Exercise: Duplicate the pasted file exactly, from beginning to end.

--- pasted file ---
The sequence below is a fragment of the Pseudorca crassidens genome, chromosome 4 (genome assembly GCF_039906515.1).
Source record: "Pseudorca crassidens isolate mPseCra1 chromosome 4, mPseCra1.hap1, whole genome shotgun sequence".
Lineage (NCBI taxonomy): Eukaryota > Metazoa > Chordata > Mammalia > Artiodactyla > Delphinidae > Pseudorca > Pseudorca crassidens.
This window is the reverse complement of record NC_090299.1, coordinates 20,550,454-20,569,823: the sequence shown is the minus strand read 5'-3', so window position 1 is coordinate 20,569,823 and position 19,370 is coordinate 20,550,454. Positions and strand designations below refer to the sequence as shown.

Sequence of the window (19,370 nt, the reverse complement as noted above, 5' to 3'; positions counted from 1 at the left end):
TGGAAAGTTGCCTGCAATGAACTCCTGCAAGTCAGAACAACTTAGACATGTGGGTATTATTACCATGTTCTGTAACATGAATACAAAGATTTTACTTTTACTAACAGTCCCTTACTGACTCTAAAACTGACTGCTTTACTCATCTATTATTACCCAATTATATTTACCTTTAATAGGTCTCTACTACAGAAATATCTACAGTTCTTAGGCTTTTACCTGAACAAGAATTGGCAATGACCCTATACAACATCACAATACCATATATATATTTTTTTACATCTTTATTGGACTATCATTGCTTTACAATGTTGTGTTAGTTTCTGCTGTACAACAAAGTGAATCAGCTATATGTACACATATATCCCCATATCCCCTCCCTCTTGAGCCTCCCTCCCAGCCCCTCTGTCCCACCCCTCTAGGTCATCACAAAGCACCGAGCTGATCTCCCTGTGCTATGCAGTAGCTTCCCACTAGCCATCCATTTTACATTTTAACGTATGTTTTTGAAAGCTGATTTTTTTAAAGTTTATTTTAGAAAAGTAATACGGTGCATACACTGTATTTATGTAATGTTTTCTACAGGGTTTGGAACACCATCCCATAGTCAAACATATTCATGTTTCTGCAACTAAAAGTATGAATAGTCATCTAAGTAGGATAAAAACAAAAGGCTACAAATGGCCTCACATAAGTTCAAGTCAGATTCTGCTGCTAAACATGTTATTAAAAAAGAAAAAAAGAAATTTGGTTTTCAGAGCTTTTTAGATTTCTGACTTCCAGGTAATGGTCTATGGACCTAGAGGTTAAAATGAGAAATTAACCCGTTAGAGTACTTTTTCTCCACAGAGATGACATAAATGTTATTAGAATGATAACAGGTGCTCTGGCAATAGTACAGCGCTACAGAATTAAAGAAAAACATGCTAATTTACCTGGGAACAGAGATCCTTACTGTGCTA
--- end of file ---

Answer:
The sequence below is a fragment of the Pseudorca crassidens genome, chromosome 4 (genome assembly GCF_039906515.1).
Source record: "Pseudorca crassidens isolate mPseCra1 chromosome 4, mPseCra1.hap1, whole genome shotgun sequence".
Lineage (NCBI taxonomy): Eukaryota > Metazoa > Chordata > Mammalia > Artiodactyla > Delphinidae > Pseudorca > Pseudorca crassidens.
This window is the reverse complement of record NC_090299.1, coordinates 20,550,454-20,569,823: the sequence shown is the minus strand read 5'-3', so window position 1 is coordinate 20,569,823 and position 19,370 is coordinate 20,550,454. Positions and strand designations below refer to the sequence as shown.

Sequence of the window (19,370 nt, the reverse complement as noted above, 5' to 3'; positions counted from 1 at the left end):
TGGAAAGTTGCCTGCAATGAACTCCTGCAAGTCAGAACAACTTAGACATGTGGGTATTATTACCATGTTCTGTAACATGAATACAAAGATTTTACTTTTACTAACAGTCCCTTACTGACTCTAAAACTGACTGCTTTACTCATCTATTATTACCCAATTATATTTACCTTTAATAGGTCTCTACTACAGAAATATCTACAGTTCTTAGGCTTTTACCTGAACAAGAATTGGCAATGACCCTATACAACATCACAATACCATATATATATTTTTTTACATCTTTATTGGACTATCATTGCTTTACAATGTTGTGTTAGTTTCTGCTGTACAACAAAGTGAATCAGCTATATGTACACATATATCCCCATATCCCCTCCCTCTTGAGCCTCCCTCCCAGCCCCTCTGTCCCACCCCTCTAGGTCATCACAAAGCACCGAGCTGATCTCCCTGTGCTATGCAGTAGCTTCCCACTAGCCATCCATTTTACATTTTAACGTATGTTTTTGAAAGCTGATTTTTTTAAAGTTTATTTTAGAAAAGTAATACGGTGCATACACTGTATTTATGTAATGTTTTCTACAGGGTTTGGAACACCATCCCATAGTCAAACATATTCATGTTTCTGCAACTAAAAGTATGAATAGTCATCTAAGTAGGATAAAAACAAAAGGCTACAAATGGCCTCACATAAGTTCAAGTCAGATTCTGCTGCTAAACATGTTATTAAAAAAGAAAAAAAGAAATTTGGTTTTCAGAGCTTTTTAGATTTCTGACTTCCAGGTAATGGTCTATGGACCTAGAGGTTAAAATGAGAAATTAACCCGTTAGAGTACTTTTTCTCCACAGAGATGACATAAATGTTATTAGAATGATAACAGGTGCTCTGGCAATAGTACAGCGCTACAGAATTAAAGAAAAACATGCTAATTTACCTGGGAACAGAGATCCTTACTGTGCTA